Review of the Decade - 2004

Ben Parfitt



Although Manhunt actually hit in late 2003, it wasn’t until mid 2004 that the Rockstar game grabbed headlines. And not through any volutary choice by the developer’s usual skirting on the edges of controversy.

‘Murder by PlayStation’ screamed The Daily Mail’s front page one day, followed by ‘Ban these evil games’ the next. Rockstar’s game stood accused of being the persuasive force in a tragic murder – and the tabloid wanted to set its own agenda on the matter.

It was also a classic case of the media outside of games not really getting the medium. And of course not letting the facts get in the way of an easy story. Reports claimed 17-year-old murderer Warren LeBlanc was obsessed with Rockstar’s game – but the hearing soon uncovered that it was actually the 14-year-old victim Stefan Pakeerah who owned and played game.

Any links between the 18-rated game and the case itself have since been long quashed, but at the time the whole incident was a public relations crisis for the trade, as ELSPA, retailers and publishers all tried showing a united force against the bad press.

Of course, the discussion around how those gamers under 18 were able to get their hands on adult-rated games wouldn’t rear its head until the sequel to Manhunt arrived in 2007 and in turn sparked The Byron Review…


After a disastrous 2003, Nintendo came out fighting to reveal it was working on a new handheld. One with… two screens. It wasn’t an obvious strategy, and initial confusion wasn’t helped by a bamboozling initial press release.

“Players can look forward to being able to manage their game progress from two different perspectives, enhancing both the speed and strategy of the challenge,” Nintendo said – without actually saying anything. “Nintendo DS makes it possible to perform tasks in real time by simply glancing from one screen to the other.”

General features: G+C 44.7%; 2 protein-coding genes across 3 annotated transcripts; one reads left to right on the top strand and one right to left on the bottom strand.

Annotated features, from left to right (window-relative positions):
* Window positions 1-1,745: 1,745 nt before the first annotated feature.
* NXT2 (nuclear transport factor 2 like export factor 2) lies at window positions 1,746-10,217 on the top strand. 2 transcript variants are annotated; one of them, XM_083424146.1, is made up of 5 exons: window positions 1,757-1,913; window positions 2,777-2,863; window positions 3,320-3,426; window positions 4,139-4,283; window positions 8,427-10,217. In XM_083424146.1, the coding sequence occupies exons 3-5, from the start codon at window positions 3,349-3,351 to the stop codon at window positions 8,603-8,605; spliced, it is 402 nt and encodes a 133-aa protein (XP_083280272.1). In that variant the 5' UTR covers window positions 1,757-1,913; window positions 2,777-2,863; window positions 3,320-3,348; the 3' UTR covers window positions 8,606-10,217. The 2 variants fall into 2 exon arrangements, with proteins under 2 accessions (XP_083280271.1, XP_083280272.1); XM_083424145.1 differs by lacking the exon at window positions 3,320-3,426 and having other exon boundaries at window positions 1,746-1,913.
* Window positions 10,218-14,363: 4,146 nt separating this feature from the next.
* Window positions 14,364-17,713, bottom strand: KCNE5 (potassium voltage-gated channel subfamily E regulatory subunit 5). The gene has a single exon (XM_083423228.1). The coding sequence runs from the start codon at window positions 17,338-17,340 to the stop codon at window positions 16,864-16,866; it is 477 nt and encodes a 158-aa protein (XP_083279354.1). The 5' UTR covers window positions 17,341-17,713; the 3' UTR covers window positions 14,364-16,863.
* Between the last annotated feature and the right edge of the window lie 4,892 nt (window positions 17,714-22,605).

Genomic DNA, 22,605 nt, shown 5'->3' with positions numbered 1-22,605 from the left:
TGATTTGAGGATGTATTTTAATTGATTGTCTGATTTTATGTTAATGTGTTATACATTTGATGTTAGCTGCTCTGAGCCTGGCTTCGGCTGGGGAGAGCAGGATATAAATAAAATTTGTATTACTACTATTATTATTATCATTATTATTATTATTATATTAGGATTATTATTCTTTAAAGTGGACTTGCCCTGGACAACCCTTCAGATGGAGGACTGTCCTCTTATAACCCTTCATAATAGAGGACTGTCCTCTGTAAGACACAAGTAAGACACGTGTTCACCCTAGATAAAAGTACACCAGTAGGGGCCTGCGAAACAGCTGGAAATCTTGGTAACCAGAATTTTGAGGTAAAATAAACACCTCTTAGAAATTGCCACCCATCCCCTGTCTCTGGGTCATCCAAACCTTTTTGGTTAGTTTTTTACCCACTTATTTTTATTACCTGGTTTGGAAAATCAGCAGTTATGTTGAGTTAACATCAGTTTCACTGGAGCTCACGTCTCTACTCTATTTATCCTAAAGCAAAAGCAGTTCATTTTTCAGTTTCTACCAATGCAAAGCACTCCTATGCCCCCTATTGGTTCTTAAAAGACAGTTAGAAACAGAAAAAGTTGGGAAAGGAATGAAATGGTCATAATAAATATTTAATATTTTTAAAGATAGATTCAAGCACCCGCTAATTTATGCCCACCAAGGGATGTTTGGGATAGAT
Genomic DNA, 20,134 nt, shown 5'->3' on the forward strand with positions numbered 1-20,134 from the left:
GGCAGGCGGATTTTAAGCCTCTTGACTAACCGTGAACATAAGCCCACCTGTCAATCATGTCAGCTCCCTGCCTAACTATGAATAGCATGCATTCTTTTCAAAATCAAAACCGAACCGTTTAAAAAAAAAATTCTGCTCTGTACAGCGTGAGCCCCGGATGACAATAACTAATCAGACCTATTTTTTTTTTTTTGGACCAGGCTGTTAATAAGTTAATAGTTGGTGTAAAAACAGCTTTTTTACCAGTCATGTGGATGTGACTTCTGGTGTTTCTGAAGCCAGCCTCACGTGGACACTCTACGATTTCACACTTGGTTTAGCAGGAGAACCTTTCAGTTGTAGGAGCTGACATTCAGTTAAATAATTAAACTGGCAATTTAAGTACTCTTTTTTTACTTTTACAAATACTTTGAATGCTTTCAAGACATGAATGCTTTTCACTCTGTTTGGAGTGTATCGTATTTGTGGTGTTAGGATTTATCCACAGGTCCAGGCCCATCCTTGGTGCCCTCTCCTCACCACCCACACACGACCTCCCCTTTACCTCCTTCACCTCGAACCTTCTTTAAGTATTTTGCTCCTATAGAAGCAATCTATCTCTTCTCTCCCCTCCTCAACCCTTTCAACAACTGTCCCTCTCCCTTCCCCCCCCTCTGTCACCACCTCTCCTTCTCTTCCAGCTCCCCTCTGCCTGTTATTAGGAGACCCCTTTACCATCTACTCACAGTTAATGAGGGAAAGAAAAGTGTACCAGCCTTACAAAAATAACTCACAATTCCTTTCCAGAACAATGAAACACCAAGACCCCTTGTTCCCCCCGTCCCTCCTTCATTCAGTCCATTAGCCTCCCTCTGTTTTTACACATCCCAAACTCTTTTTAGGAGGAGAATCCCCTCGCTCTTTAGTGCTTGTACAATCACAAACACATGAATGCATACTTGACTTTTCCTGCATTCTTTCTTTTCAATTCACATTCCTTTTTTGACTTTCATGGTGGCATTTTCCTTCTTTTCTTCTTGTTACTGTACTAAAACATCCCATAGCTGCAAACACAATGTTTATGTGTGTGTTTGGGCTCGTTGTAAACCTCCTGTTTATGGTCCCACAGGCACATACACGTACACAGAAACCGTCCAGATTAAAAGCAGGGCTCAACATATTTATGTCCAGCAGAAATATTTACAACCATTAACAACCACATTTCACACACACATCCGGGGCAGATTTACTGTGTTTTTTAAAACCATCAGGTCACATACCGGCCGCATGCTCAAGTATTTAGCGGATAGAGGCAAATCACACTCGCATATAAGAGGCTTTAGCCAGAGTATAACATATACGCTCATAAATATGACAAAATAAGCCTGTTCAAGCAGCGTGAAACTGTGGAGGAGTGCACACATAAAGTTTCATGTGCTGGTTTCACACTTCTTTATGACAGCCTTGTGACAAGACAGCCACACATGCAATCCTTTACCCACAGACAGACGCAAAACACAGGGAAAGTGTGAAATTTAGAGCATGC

Despite the fact more retailers were ditching the GameCube, the firm had the last laugh. An impressive showing at E3 (using a rough-around-the-edges prototype) started to help the tide turn away from the PSP.


If you wanted evidence that the games market can be hamstrung by its reliance on physical product look no further. With PS2 so popular, and Sony driving interest with a new slimline model, the last thing anyone needed was for stock to run out – which promptly happened just in time for Christmas. The closure of trading routes through the Suez Canal, of all things, were cited for the logjam, with Sony having to fly in emergency supplies.

Xbox and GBA stocks also started to water down – with pundits saying around £50m in sales were lost thanks to empty shelves.


Ww won't dwell on this one for long, but 2004 is also best remembered amongst the UK trade as the year which saw a dissatisfied ELSPA launch a rival to long-running tradeshow ECTS. The battle wasn’t particularly pretty, with publishers, developers and the media caught in the middle of an ugly tussle. We hate it when mum and dad argue. Ultimately no one won: both shows died off, rather than offer one event for the industry to get behind.


2004 offered the clearest indication that online games were no longer a niche part of the games industry.

Sure, the debut of World of Warcraft towards the end of the year helped the already-established MMO category hit mainstream status – but the bigger signs came earlier, thanks to growing momentum for Xbox Live, which launched in 2003. Microsoft boasting that London was one of the biggest Live-using cities was one thing – more impressive was the news that retailers were ramping up preorders for Live-enabled games in order to satisfy demand. It was a key development for the format which helped Xbox outshine GameCube and cement its status as a worthy, feature-packed rival to the bestselling PS2.


Far Cry - Ubisoft
2004 was a big year for PC games. Ubisoft’s shooter was the first in a set of big titles hitting the platform.

World of Warcraft - Blizzard
The world’s most popular MMO also made its debut, solidifying Blizzard’s role as one of the industry’s smartest studios.

Half-Life 2 - Valve
Meanwhile, Valve’s latest didn’t just offer a genre-defining FPS, but a game-changing digital distribution platform, too.

GTA: San Andreas - Rockstar
Just two years after the launch of Vice City, the newest GTA broke sales records around the world. It topped the year’s chart.

Halo 2 - Microsoft, Xbox
It arrived in the shadow of San Andreas, but Halo 2 still did strong numbers, and primed the world for the Halo 3.


1. GTA: San Andreas (Rockstar)
2. FIFA 2005 (EA)
3. Need For Speed: Underground 2 (EA)
4. The Simpsons: Hit & Run (VU Games)
5. Pro Evolution Soccer 4 (Konami)
6. Sonic Heroes (Sega)
7. Spider-Man 2 (Activision)
8. Need For Speed: Underground (EA)
9. Halo 2 (Microsoft)
10. Driv3r (Atari)


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